By Pritha Sarkar
PARIS (Reuters) - Concerns that Rafa Nadal's reign as king of Roland Garros might be in jeopardy due to an aching back proved wide of the mark on Monday as the world number one led a mini Spanish charge into the French Open quarter-finals.
On the day that Spanish King Juan Carlos abdicated his throne, there was no danger of his compatriot doing the same in Paris as the eight-times champion produced a 6-1 6-2 6-1 demolition job on Serbian Dusan Lajovic.
Next up will be a man who beat Nadal the last time they faced each other across a net - fellow Spaniard David Ferrer.
Ferrer stalled Kevin Anderson's bid to become the first South African man in 47 years to reach the last eight of the claycourt major with a 6-3 6-3 6-7(5) 6-1 win.
The top half of the men's draw could have become an all-Spanish affair if Wimbledon champion Andy Murray and elastic-limbed Gael Monfils had not played spoilsport.
Seventh seed Murray and Fernando Verdasco walked out under sunny skies looking like clones - both kitted out in near identical canary yellow shirts and black shorts.
Both players turned the air blue during a heated third set but it was Murray who buzzed around Court Suzanne Lenglen, stinging Verdasco with vicious winners for a 6-4 7-5 7-6(3) triumph.
Frenchman Monfils kept the home fires burning with a 6-0 6-2 7-5 win over yet another Spaniard, Guillermo Garcia-Lopez.
But no one feels more at home at Roland Garros than Nadal.
The top seed, who said he had to slow down his serve in his previous match after being troubled by back pain, left Lajovic with a sore head and aching joints as he went on a rampage to go 5-0 up in the first set before rattling off 17 straight points at the start of the second.
The winners flying off Nadal's racket appeared to leave everyone in such a trance that the umpire even fluffed his lines at one stage - telling the players 'to replay the point' in English before sheepishly repeating the instruction in French - drawing a rare smile from Lajovic.
With enigmatic American pop singer Prince watching from the stands, it did not take 83rd-ranked Lajovic too long to discover why beating Nadal at Roland Garros is one of the hardest riddles to crack.
On the eve of his 28th birthday, a screaming forehand winner allowed Nadal to take his formidable French Open win-loss record to 63-1 and just three wins away from again sinking his teeth into the Musketeers' Cup.
The result enabled Nadal to cross a major psychological hurdle as the last time he was going for five in a row in the French capital, he was beaten in the fourth round by Robin Soderling.
Another encouraging sign for Nadal was that his serve had once again picked up speed and there was no evidence of any discomfort.
"My back can be pretty unpredictable," was all Nadal was willing to say when he was quizzed about the subject.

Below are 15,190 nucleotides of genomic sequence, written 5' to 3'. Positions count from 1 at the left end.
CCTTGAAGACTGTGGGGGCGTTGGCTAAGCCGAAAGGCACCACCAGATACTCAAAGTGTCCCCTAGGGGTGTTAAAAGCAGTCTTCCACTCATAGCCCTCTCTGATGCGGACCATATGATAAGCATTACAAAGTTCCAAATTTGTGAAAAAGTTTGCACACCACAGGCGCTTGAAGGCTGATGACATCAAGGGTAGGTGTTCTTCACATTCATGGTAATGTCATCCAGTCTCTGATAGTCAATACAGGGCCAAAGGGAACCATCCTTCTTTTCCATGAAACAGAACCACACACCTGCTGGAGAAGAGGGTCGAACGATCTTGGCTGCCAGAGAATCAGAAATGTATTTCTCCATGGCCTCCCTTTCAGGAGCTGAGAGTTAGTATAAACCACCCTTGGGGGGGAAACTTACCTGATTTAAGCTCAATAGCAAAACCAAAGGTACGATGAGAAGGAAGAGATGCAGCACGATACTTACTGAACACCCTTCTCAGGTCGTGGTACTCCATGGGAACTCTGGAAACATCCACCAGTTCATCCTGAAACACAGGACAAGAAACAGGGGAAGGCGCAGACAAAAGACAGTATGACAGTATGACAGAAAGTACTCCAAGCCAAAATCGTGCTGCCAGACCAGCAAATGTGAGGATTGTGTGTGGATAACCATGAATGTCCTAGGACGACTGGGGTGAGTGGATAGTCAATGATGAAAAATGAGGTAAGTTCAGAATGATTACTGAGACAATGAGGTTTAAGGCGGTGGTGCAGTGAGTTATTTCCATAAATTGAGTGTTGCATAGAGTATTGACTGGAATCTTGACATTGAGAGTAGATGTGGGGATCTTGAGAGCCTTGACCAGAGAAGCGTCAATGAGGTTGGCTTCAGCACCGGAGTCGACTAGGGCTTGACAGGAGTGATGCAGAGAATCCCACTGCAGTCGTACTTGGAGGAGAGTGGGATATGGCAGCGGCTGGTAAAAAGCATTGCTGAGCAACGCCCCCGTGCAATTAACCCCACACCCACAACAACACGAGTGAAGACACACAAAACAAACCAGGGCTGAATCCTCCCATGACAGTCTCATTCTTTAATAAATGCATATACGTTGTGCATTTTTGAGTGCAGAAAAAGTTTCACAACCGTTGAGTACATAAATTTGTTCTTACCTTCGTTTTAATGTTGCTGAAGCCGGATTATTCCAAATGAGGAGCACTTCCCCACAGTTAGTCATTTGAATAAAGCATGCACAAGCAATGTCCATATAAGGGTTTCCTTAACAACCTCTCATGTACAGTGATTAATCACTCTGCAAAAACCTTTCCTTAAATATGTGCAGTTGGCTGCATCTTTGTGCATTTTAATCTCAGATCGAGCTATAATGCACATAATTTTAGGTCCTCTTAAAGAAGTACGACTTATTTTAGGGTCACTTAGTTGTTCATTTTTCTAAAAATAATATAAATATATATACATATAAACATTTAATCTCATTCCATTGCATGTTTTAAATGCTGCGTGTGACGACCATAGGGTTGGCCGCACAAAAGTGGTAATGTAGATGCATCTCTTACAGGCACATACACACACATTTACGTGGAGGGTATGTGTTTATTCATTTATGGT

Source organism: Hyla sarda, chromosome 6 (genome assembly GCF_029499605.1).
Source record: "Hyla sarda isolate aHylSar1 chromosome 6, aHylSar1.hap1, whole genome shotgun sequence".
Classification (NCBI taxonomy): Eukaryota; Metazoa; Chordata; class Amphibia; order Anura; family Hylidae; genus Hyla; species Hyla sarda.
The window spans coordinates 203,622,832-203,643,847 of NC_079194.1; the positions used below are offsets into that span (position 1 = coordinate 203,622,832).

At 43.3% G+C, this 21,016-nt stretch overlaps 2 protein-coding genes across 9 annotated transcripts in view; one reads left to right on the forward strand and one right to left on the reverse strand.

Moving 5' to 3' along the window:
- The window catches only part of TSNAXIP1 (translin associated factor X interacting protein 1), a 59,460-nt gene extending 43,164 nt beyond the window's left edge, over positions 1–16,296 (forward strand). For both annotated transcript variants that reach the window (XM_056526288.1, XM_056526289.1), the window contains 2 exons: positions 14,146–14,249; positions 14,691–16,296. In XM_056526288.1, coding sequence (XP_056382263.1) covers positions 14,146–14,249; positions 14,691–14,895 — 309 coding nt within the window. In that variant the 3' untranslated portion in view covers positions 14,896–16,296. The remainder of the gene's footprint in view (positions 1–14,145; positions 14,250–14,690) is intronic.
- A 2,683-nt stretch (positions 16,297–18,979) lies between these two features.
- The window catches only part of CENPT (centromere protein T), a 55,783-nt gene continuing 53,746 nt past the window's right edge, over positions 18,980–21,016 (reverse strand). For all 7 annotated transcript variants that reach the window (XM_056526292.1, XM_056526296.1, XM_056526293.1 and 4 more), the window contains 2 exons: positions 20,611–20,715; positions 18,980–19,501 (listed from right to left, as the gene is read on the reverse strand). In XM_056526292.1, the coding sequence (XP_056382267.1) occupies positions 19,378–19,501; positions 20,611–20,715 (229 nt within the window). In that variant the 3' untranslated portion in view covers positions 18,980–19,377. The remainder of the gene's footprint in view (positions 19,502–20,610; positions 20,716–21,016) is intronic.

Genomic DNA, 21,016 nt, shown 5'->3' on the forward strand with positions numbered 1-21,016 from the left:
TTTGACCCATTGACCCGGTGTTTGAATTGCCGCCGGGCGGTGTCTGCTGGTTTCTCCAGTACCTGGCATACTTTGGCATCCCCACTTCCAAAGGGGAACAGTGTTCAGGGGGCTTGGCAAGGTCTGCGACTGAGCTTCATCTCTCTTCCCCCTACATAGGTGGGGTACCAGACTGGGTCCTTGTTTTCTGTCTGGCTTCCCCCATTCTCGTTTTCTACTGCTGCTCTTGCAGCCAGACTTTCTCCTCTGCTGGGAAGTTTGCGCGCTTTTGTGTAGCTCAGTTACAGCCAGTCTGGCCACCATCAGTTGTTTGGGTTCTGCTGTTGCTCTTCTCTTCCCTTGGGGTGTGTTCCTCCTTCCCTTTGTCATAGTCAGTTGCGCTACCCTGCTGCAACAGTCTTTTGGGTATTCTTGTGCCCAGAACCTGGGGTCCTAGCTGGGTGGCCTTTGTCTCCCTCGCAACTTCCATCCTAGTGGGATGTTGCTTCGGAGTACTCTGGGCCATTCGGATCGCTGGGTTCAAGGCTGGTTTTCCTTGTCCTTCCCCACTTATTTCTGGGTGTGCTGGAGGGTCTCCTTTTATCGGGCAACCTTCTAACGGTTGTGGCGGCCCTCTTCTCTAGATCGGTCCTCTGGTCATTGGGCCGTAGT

While Nadal being in the final of the French Open is one of the most predictable sights in tennis - his only blip was in 2009 - Ferrer made it that far for the first time only 12 months ago.
The odds of him repeating that run were boosted by his defeat of Nadal in the quarter-final of the Monte Carlo Masters weeks ago but as Ferrer knows only too well, beating his celebrated rival on the regular tour is completely different to toppling him in a best-of-five set match on red dirt.
"Tactically, I will have to be perfect. I hope that I will instil some doubts in Rafa's mind, but if we both play at our best level, he will be the better player," summed up Ferrer, who has beaten Nadal only six times in 27 meetings.
While three of the world's top five men are still alive, Romanian Simona Halep was the only seed among the top six women to reach the last eight with a 6-4 6-3 win over Sloane Stephens, whose exit ended American interest in the singles.
Andrea Petkovic's decision to hold off trading in her tennis racket for a career in journalism paid off as she reached a grand slam quarter-final for the first time in three years with a 1-6 6-2 7-5 win over Dutch qualifier Kiki Bertens.
Hobbled by back, ankle and knee injuries that forced her out of the tour for several months over the past two years, the German considered quitting tennis in 2013 to try her luck as a magazine journalist.
But having put that plan on the backburner for now, she will be eager to pen a happier tale this week by reaching her first grand slam semi-final.
She will next face 2012 runner-up Sara Errani, who continued the cull of top 10 players with a 7-6(5) 6-2 win over sixth seed Jelena Jankovic.
"It's a big disappointment, especially when you see who is left in the draw. With all the seeds who left the draw early, it opened up... (but) I did not do so well," shrugged Serbian Jankovic.
(Editing by Justin Palmer/Mark Meadows)